Vice President Cheney Speaks at US India Business Council’s 31st Leadership Summit
I attended last week -- as I have since 2002 -- this annual summit. Having been on the Board of the US India Business Council* from 2002 to 2005, I have been passionate about fostering a positive perception of India in the US. Further, having lived and experienced the early ‘reform era’ since 1994 in India, I can say that the economic dialogue between the two nations had been frustrating at best. India had been slow to react to American interests, while the latter had ‘ignored’ India in all its attempts to demonstrate a real, radical change in its economic policies that benefit its people.

However, this year marks a dramatic shift from previous years in its recognition by the US of India’s development over the past decade. This was evidenced by the presence of over 500 very influential Indian and American business representatives who were present. The real evidence, though, was the representation of the US Government at the highest levels, in the form of an authoritative speech by Vice President Dick Cheney. Further evidence was the presence of US Ambassador Susan Schwab, the just appointed US Trade Representative, several former US Ambassadors to India, and the recognition of David Cote, Chairman and CEO of Honeywell, and Ratan Tata, Chairman of the Tata group of companies, for the highest business contribution to the Indo-US relationship

Vice President Cheney had an already enthusiastic audience in rapt attention, as he recounted the history and current state of affairs of the US India relationship, and then gave an insight into the ‘way forward’ for a stronger strategic partnership.

He covered topics such as:

Dynamics of the cold war, and its impact on the relationship
An emerging new partnership based on mutual trust, and shared common values of democracy and commercial ties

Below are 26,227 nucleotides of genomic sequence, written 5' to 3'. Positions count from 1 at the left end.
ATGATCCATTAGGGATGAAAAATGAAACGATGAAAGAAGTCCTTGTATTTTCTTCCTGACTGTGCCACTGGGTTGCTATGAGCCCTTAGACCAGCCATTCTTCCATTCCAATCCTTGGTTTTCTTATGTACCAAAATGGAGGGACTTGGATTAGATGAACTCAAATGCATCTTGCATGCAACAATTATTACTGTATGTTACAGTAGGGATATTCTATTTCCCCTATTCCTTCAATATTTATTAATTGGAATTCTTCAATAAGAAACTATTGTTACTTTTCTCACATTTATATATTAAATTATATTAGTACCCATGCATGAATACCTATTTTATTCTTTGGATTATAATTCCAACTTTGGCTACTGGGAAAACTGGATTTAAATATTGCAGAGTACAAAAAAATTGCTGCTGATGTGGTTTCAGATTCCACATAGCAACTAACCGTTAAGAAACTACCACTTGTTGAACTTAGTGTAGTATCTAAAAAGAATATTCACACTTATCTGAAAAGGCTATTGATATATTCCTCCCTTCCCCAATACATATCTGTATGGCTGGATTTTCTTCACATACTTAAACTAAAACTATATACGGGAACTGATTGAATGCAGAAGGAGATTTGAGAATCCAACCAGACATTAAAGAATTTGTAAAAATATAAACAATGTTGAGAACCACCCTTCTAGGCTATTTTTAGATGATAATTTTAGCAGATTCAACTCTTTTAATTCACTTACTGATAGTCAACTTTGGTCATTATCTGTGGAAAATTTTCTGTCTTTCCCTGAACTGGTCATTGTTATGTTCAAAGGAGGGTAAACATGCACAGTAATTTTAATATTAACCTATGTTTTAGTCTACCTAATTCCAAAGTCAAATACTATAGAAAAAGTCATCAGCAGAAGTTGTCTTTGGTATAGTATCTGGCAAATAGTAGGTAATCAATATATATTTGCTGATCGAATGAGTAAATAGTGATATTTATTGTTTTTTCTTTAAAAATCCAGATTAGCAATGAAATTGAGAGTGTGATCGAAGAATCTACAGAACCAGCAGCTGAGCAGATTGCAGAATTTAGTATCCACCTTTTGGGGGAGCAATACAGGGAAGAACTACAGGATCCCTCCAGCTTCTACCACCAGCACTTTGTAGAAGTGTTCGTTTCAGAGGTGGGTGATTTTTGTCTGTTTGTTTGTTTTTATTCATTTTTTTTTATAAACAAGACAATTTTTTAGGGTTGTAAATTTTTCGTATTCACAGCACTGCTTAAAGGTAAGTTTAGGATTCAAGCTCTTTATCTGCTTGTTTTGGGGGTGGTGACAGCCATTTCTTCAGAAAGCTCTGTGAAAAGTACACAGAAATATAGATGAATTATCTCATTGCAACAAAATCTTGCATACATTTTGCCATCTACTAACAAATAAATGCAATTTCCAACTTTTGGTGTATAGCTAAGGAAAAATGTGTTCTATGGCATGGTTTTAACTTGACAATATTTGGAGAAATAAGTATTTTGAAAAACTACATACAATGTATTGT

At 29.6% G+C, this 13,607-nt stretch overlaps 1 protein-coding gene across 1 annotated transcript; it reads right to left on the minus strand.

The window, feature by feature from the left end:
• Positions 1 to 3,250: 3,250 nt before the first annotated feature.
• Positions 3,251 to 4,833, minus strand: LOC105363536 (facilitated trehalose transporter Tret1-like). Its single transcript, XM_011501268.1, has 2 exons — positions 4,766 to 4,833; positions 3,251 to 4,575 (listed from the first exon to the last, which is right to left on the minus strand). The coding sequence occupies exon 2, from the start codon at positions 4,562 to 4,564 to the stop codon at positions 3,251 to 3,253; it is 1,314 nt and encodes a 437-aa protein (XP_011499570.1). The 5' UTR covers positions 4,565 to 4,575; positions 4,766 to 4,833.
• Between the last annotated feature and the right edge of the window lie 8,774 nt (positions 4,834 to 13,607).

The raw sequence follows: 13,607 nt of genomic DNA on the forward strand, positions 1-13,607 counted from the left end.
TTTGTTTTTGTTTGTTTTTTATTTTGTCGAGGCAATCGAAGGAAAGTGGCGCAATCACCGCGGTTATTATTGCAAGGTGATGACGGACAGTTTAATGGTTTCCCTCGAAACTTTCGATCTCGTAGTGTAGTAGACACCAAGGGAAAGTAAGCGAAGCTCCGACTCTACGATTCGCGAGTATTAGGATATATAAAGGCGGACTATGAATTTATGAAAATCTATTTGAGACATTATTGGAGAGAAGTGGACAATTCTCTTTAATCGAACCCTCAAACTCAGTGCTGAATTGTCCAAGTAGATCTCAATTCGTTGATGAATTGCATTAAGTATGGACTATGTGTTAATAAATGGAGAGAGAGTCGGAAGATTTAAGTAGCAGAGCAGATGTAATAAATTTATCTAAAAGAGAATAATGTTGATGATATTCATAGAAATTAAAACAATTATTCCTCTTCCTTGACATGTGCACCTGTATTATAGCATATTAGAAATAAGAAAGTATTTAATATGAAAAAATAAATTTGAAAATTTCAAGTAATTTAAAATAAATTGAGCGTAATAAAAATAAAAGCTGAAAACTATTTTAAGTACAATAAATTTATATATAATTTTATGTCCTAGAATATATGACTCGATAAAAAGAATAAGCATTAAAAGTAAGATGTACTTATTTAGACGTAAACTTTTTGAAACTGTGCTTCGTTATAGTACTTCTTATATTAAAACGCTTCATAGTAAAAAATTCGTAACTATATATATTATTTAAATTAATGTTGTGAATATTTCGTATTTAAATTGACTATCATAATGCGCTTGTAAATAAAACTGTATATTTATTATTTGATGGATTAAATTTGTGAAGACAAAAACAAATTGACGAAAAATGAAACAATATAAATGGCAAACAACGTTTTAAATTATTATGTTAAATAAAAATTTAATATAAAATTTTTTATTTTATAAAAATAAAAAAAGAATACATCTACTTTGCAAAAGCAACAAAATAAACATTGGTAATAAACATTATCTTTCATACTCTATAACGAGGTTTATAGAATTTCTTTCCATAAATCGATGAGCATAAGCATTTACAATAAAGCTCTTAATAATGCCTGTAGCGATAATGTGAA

A strong alliance based on the moral clarity of India’s leadership, as US dominates as India’s largest trading partner
The current presence of Fortune 500 companies in India
The opportunity to operate in and profit in various sectors: technology, outsourcing, retail, defense, real estate, infrastructure and agriculture, in which India is already a leader
Resolution of challenges to the relationship: reduction in trade tariffs and intellectual property rights (IPR) reform
The work of the CEO Forum (set up by President Bush and Prime Minister Singh) which consists of 10 corporate CEOs from each side
How “off shoring” and outsourcing is important to the two countries to rebalance the demographic shifts happening across the globe today; how US’s “protectionist” reaction will only hurt the future innovation in the US.
Focus of both countries on education, innovation, skills development, exchange of knowledge and entrepreneurship.
The strategic partnership around the Civil Nuclear agreement.

It was apparent that the White House and the bipartisan Congress had understood the economic “shift” taking place in India, and to which the US needs to pay attention. Further, US companies should capitalize on the opportunities that exist for them in India; they need to think seriously about an India strategy.

Do you have an India strategy?

*The US India Business Council is the premier policy-development organization promoting American economic interests in India. Formed in 1975 at the request of the two governments, the USIBC strengthens Indo-US relations on trade and investment issues. Its primary mission is to foster a bilateral dialogue between key business and government decision makers, encouraging progressive policies in the two countries. It is established under the aegis of the US Chamber of Commerce in Washington, DC.